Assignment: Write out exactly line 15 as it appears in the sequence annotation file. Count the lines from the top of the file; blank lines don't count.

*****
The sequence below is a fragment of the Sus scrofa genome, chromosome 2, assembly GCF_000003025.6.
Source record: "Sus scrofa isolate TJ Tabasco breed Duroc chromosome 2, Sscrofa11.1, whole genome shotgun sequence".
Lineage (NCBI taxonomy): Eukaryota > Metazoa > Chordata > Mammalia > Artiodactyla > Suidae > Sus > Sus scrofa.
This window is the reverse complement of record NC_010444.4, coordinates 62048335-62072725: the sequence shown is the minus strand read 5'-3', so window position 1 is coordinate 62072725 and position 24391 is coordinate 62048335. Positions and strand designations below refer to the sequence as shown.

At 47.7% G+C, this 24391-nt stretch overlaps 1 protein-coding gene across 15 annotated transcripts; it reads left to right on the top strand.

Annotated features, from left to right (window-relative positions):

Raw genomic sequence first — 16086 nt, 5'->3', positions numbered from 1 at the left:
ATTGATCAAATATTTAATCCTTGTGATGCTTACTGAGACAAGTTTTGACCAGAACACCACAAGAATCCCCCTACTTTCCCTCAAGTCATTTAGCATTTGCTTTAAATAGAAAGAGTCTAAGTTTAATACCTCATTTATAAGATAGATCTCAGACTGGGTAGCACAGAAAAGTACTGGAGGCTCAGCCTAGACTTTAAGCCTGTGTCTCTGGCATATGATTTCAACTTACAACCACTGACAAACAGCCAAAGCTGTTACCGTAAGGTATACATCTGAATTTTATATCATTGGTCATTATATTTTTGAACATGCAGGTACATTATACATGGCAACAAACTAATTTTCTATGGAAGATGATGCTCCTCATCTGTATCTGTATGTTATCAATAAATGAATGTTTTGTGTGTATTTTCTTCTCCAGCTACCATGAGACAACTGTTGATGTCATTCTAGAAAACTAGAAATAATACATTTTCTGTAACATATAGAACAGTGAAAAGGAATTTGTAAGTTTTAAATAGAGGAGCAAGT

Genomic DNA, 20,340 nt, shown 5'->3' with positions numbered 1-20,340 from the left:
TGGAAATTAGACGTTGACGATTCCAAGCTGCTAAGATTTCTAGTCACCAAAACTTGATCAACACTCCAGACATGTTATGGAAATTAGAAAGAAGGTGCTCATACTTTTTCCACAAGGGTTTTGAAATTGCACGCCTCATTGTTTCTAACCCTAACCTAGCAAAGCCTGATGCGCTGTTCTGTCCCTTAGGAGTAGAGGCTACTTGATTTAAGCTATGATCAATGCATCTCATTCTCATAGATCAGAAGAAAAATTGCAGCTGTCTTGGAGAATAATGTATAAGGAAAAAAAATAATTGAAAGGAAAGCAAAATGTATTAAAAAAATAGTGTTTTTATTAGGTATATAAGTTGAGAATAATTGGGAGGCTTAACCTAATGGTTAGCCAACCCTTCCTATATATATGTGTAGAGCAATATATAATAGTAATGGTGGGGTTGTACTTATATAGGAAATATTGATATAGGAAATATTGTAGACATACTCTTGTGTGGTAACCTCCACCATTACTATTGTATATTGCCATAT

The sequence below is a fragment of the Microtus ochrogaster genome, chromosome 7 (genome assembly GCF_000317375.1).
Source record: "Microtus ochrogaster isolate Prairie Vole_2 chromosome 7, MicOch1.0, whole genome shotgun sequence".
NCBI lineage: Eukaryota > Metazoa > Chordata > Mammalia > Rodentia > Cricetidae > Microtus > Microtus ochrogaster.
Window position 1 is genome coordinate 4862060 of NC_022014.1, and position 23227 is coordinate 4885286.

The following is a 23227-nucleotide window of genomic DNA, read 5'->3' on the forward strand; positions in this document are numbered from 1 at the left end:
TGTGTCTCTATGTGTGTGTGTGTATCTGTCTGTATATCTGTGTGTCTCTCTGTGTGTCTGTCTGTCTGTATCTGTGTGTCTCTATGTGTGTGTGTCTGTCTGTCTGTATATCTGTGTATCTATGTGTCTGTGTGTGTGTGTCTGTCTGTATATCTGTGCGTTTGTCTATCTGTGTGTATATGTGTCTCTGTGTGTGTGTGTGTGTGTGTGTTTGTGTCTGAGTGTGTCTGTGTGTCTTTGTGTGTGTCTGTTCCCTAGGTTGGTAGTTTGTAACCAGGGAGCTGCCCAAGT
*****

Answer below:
The following is a 23227-nucleotide window of genomic DNA, read 5'->3' on the forward strand; positions in this document are numbered from 1 at the left end: